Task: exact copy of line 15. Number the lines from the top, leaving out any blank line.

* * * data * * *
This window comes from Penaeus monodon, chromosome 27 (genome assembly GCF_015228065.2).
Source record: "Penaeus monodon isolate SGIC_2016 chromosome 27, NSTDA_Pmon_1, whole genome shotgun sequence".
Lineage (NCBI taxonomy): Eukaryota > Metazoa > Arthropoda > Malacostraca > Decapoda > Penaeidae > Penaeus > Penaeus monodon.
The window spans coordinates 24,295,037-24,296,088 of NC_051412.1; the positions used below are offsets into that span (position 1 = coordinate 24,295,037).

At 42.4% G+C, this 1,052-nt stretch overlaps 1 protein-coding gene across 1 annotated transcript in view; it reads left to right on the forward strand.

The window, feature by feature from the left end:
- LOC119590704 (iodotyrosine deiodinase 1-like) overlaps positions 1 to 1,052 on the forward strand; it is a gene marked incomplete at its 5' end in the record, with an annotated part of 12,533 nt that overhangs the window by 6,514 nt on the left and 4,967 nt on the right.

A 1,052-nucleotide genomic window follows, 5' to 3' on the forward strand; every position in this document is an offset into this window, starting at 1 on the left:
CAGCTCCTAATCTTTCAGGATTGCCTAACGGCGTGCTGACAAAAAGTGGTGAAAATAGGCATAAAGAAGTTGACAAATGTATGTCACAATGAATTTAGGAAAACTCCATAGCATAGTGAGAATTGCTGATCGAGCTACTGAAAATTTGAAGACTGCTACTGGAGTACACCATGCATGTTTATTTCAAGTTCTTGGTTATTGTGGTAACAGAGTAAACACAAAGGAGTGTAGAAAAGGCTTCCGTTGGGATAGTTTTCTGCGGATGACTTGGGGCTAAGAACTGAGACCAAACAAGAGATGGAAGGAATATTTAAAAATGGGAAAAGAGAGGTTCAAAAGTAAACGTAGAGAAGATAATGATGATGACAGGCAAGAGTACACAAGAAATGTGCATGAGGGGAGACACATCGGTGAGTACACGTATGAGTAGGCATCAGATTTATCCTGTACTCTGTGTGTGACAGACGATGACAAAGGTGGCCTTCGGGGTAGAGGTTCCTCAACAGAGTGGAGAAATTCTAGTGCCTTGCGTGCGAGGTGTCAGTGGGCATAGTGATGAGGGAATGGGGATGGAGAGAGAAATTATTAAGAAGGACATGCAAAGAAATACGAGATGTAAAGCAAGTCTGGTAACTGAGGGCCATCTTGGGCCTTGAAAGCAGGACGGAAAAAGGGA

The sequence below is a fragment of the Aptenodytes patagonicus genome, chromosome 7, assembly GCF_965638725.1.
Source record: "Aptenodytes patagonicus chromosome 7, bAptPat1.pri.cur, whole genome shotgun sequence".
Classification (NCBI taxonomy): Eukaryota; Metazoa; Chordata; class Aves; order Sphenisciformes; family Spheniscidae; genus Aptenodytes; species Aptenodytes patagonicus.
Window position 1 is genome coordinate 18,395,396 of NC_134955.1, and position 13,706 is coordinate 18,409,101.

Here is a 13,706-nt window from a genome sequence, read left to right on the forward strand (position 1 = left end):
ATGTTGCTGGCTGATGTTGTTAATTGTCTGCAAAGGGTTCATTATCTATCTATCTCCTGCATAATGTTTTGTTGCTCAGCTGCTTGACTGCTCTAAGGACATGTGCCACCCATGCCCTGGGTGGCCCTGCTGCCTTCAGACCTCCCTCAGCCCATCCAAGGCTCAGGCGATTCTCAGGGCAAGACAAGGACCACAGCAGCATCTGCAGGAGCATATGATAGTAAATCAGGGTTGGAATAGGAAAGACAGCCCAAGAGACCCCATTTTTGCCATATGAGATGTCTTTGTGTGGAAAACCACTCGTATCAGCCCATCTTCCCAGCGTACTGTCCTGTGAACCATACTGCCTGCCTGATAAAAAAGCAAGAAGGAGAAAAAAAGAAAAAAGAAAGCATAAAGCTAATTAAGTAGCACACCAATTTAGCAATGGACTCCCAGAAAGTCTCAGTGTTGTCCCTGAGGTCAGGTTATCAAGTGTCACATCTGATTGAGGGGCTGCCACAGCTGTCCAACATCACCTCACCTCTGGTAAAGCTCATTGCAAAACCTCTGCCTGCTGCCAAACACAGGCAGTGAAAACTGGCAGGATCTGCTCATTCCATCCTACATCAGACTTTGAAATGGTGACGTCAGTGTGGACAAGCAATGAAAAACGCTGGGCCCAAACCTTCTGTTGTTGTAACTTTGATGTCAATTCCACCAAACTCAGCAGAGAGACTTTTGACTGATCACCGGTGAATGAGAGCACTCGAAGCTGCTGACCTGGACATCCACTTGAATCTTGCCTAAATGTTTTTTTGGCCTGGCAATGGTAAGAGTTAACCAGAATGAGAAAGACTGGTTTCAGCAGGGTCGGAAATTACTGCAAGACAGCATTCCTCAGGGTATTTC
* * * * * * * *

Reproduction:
ATGTTGCTGGCTGATGTTGTTAATTGTCTGCAAAGGGTTCATTATCTATCTATCTCCTGCATAATGTTTTGTTGCTCAGCTGCTTGACTGCTCTAAGGACATGTGCCACCCATGCCCTGGGTGGCCCTGCTGCCTTCAGACCTCCCTCAGCCCATCCAAGGCTCAGGCGATTCTCAGGGCAAGACAAGGACCACAGCAGCATCTGCAGGAGCATATGATAGTAAATCAGGGTTGGAATAGGAAAGACAGCCCAAGAGACCCCATTTTTGCCATATGAGATGTCTTTGTGTGGAAAACCACTCGTATCAGCCCATCTTCCCAGCGTACTGTCCTGTGAACCATACTGCCTGCCTGATAAAAAAGCAAGAAGGAGAAAAAAAGAAAAAAGAAAGCATAAAGCTAATTAAGTAGCACACCAATTTAGCAATGGACTCCCAGAAAGTCTCAGTGTTGTCCCTGAGGTCAGGTTATCAAGTGTCACATCTGATTGAGGGGCTGCCACAGCTGTCCAACATCACCTCACCTCTGGTAAAGCTCATTGCAAAACCTCTGCCTGCTGCCAAACACAGGCAGTGAAAACTGGCAGGATCTGCTCATTCCATCCTACATCAGACTTTGAAATGGTGACGTCAGTGTGGACAAGCAATGAAAAACGCTGGGCCCAAACCTTCTGTTGTTGTAACTTTGATGTCAATTCCACCAAACTCAGCAGAGAGACTTTTGACTGATCACCGGTGAATGAGAGCACTCGAAGCTGCTGACCTGGACATCCACTTGAATCTTGCCTAAATGTTTTTTTGGCCTGGCAATGGTAAGAGTTAACCAGAATGAGAAAGACTGGTTTCAGCAGGGTCGGAAATTACTGCAAGACAGCATTCCTCAGGGTATTTC